Today's Paper Arkansas News Public Notices Elections Core Values Newsletters Sports Archive Obits Puzzles Opinion Story Ideas

Pulaski County will shift to near 90% solar power

by Ashton Eley | September 26, 2021 at 4:47 a.m.

The Arkansas Public Service Commission approved Pulaski County's application this month to complete a first-of-its-kind solar array.

The main goal of the solar project -- a 30-acre spread in southeast Little Rock -- is to lower annual electricity costs, and pursue clean energy and sustainability to reduce the county's carbon footprint and combat climate change, county attorney Adam Fogleman told the commission.

"The project will provide multiple benefits, including distribution system, environmental, public policy and economic benefits," he said.

The net-metering facility in southeast Little Rock is the second of two plants Today's Power Inc. will construct and run for the county. The first was a 756-panel solar array completed in April near the county jail.

The Zeuber Road facility is much larger, with 14,000 solar panels, said Jennah Denney, manager of marketing and public relations at Today's Power. The two solar facilities will have a combined generation capability of 4,875 kilowatts -- enough to power around 1,100 homes annually.

Together, the solar arrays will power near 90% of county government, Pulaski County Judge Barry Hyde said.

"We are very excited to move forward with our solar project," Hyde said. "We've been working diligently for the past six years to see it come to fruition."

While Pulaski County isn't the only county in Arkansas to tap into solar, it will be the first to have a facility of this magnitude.

No other county has filed an application for a net-metering facility that requires commission approval, which are projects that would exceed 1,000 kilowatts, commission Executive Director Donna Gray said.

"Several schools, cities and city utilities have filed for commission approval of net-metering facilities, but to date, no county government other than Pulaski County," she said.

The approval was made possible through the Arkansas Renewable Energy Development Act of 2001, which was amended in 2019 to increase the capacity limit from 300 kilowatts.

Arkansas has a small but increasing amount of solar power, which accounted for about 6% of the state's renewable electricity generation in 2020 and was 60 times greater than in 2015, according to the U.S. Energy Information Administration.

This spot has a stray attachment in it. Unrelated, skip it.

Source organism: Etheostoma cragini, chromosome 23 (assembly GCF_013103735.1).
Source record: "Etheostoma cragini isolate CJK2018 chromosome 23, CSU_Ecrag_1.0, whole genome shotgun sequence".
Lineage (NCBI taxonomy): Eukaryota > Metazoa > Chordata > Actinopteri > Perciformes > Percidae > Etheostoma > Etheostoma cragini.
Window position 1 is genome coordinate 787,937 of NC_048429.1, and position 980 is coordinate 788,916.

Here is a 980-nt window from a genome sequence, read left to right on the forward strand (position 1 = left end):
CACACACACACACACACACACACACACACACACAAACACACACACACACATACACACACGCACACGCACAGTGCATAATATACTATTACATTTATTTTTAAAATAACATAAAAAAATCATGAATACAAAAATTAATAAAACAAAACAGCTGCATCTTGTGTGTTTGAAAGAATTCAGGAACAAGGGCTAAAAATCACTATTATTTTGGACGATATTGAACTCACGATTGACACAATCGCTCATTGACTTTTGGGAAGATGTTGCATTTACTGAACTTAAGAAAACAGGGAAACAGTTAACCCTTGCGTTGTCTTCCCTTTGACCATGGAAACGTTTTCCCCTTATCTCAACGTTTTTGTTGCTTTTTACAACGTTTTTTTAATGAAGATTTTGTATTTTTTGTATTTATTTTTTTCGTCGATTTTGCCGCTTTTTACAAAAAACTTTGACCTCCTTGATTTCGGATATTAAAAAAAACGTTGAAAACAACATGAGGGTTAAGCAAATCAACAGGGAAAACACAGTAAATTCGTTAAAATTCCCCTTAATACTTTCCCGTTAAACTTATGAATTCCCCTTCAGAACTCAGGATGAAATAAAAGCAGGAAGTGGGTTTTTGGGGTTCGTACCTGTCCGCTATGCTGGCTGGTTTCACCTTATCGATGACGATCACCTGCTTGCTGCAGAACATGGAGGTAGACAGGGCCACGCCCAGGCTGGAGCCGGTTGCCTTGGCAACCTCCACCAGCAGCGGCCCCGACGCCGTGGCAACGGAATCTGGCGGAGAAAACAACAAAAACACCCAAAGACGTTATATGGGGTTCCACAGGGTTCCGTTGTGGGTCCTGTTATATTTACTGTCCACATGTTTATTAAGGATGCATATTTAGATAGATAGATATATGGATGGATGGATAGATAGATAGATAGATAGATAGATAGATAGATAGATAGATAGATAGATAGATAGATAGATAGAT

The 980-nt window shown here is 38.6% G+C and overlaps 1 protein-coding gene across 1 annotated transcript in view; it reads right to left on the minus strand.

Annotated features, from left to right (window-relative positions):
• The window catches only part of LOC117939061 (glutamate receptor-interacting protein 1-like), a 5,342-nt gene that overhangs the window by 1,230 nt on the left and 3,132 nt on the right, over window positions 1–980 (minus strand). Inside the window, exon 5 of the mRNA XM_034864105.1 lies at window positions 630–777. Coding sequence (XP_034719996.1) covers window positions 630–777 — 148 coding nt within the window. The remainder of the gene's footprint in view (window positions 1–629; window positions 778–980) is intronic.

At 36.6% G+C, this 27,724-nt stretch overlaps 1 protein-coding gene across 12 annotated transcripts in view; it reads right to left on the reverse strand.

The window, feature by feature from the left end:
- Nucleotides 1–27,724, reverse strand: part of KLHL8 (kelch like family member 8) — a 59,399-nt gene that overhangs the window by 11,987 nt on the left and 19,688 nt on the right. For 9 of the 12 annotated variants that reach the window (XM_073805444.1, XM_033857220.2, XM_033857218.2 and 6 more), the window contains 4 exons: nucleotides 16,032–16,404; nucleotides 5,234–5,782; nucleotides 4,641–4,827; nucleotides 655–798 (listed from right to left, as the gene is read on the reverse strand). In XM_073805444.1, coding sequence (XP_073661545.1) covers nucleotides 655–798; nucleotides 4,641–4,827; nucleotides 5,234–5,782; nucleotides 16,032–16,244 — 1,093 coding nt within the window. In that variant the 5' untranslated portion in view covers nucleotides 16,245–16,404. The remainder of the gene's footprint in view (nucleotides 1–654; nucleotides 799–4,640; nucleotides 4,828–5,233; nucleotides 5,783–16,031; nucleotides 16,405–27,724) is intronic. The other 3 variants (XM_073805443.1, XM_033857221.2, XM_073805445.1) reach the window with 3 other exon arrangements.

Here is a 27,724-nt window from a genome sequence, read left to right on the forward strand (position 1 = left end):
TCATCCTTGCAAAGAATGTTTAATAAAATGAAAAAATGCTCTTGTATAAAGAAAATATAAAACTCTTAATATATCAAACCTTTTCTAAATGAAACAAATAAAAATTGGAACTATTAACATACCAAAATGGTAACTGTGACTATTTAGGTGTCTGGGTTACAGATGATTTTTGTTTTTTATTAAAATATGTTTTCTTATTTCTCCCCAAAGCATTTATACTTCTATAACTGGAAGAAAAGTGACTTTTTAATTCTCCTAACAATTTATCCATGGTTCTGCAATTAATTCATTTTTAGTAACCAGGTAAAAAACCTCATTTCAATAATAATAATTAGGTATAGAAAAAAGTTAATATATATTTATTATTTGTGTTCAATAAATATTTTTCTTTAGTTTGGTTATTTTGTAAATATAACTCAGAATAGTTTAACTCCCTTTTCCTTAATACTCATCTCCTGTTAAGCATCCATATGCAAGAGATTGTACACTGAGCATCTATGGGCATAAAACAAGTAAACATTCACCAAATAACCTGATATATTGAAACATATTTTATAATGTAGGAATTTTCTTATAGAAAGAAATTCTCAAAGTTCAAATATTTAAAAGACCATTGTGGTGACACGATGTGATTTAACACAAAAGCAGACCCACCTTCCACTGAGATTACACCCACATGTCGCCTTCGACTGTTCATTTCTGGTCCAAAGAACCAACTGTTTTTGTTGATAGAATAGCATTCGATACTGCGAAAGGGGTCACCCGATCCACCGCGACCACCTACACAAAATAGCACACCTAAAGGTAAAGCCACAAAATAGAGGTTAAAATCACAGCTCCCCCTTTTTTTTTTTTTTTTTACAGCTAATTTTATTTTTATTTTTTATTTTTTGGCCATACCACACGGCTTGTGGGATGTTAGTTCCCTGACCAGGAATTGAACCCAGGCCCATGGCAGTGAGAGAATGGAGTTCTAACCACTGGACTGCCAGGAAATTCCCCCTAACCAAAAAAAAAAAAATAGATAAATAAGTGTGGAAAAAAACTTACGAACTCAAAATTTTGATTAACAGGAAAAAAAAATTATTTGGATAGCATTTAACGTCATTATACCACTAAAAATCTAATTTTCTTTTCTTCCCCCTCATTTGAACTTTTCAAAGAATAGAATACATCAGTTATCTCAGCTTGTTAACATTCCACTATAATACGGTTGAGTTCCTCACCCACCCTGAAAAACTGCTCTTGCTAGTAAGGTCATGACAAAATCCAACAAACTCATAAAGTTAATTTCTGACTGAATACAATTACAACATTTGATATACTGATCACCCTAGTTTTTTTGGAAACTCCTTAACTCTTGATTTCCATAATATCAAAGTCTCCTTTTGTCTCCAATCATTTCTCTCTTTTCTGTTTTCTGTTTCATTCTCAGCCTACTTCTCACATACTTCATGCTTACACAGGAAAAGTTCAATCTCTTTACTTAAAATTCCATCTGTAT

The state ranks 30th in the nation for solar usage, according to the Solar Energy Industries Association, with around 386 megawatts installed. The state ranked 23rd in 2020.

In 2019, Pulaski County selected Today's Power Inc. to provide solar-produced power for the county. The company will finance, operate and own 100% of the array. This allows the company to take advantage of tax breaks that are not available to government agencies.

In a 20-year agreement, the county will purchase electricity generated by the array at a fixed 4.9 cents per kilowatt-hour, compared with the 7.4 cents the county pays off conventional meters.

"I think we've done a really great job of figuring out a public-private deal that is beneficial to the investor and county as well," Hyde said.

The Zeuber Road site is expected to provide average annual savings of about $77,300, or a total of about $1.5 million over the 20-year term.

The county also has achieved tax savings by updating county-owned buildings to improve efficiency and reduce energy consumption through participating in Arkansas' Performance Contracting program, Fogleman told the commission.

Between the sustainability modifications and both solar projects, the county will cut electricity costs by around half a million dollars a year, Hyde said.

"Somewhere down the road, we expect electric [costs] will go up. But if it goes up, we'll save more," he said.

The money saved on electricity can be directed to other areas such as youth services, emergency management and public works, Hyde has said.

The solar project also will offset 33,500 tons of greenhouse-gas emissions when compared with traditional generation, Denney said. That's the equivalent of emissions from driving 33,500 passenger vehicles or 18,550 homes' energy usage for one year, according to the EPA's Greenhouse Gas Equivalencies Calculator.

Construction on the Zeuber Road array is to begin in late December or January, Denney said. She expects the project to be finished by the end of 2022.

Today's Power has projects that range from 1 megawatt to 10 megawatts, with the Pulaski County project falling right in the middle.

Print Headline: Solar atop county's clean-energy plan


Sponsor Content